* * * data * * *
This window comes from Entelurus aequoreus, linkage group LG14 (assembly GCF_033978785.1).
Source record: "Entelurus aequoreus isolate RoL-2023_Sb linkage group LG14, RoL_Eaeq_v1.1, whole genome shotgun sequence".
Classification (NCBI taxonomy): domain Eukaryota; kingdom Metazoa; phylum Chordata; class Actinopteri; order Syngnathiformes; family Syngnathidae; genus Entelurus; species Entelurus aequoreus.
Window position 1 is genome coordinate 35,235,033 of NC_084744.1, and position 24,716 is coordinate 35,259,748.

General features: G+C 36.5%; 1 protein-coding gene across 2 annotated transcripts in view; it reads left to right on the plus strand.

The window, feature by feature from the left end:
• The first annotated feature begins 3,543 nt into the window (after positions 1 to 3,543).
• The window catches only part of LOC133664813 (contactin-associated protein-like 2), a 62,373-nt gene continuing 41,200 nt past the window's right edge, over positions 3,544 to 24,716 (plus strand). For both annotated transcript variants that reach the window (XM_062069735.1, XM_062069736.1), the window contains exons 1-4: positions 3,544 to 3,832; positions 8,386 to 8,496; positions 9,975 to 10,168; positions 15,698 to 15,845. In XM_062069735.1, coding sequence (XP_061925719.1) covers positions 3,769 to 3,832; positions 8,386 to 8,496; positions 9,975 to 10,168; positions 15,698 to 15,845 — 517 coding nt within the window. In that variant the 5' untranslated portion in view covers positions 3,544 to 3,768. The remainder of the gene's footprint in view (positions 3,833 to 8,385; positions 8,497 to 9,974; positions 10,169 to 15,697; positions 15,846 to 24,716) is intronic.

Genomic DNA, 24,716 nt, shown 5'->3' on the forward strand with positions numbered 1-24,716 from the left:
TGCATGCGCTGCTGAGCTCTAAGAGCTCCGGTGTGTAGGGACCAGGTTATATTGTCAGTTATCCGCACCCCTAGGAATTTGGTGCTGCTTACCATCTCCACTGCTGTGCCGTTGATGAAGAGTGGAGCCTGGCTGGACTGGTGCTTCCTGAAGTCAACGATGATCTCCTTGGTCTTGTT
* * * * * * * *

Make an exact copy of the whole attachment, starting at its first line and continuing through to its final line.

This window comes from Entelurus aequoreus, linkage group LG14 (assembly GCF_033978785.1).
Source record: "Entelurus aequoreus isolate RoL-2023_Sb linkage group LG14, RoL_Eaeq_v1.1, whole genome shotgun sequence".
Classification (NCBI taxonomy): domain Eukaryota; kingdom Metazoa; phylum Chordata; class Actinopteri; order Syngnathiformes; family Syngnathidae; genus Entelurus; species Entelurus aequoreus.
Window position 1 is genome coordinate 35,235,033 of NC_084744.1, and position 24,716 is coordinate 35,259,748.

General features: G+C 36.5%; 1 protein-coding gene across 2 annotated transcripts in view; it reads left to right on the plus strand.

The window, feature by feature from the left end:
• The first annotated feature begins 3,543 nt into the window (after positions 1 to 3,543).
• The window catches only part of LOC133664813 (contactin-associated protein-like 2), a 62,373-nt gene continuing 41,200 nt past the window's right edge, over positions 3,544 to 24,716 (plus strand). For both annotated transcript variants that reach the window (XM_062069735.1, XM_062069736.1), the window contains exons 1-4: positions 3,544 to 3,832; positions 8,386 to 8,496; positions 9,975 to 10,168; positions 15,698 to 15,845. In XM_062069735.1, coding sequence (XP_061925719.1) covers positions 3,769 to 3,832; positions 8,386 to 8,496; positions 9,975 to 10,168; positions 15,698 to 15,845 — 517 coding nt within the window. In that variant the 5' untranslated portion in view covers positions 3,544 to 3,768. The remainder of the gene's footprint in view (positions 3,833 to 8,385; positions 8,497 to 9,974; positions 10,169 to 15,697; positions 15,846 to 24,716) is intronic.

Genomic DNA, 24,716 nt, shown 5'->3' on the forward strand with positions numbered 1-24,716 from the left:
TGCATGCGCTGCTGAGCTCTAAGAGCTCCGGTGTGTAGGGACCAGGTTATATTGTCAGTTATCCGCACCCCTAGGAATTTGGTGCTGCTTACCATCTCCACTGCTGTGCCGTTGATGAAGAGTGGAGCCTGGCTGGACTGGTGCTTCCTGAAGTCAACGATGATCTCCTTGGTCTTGTT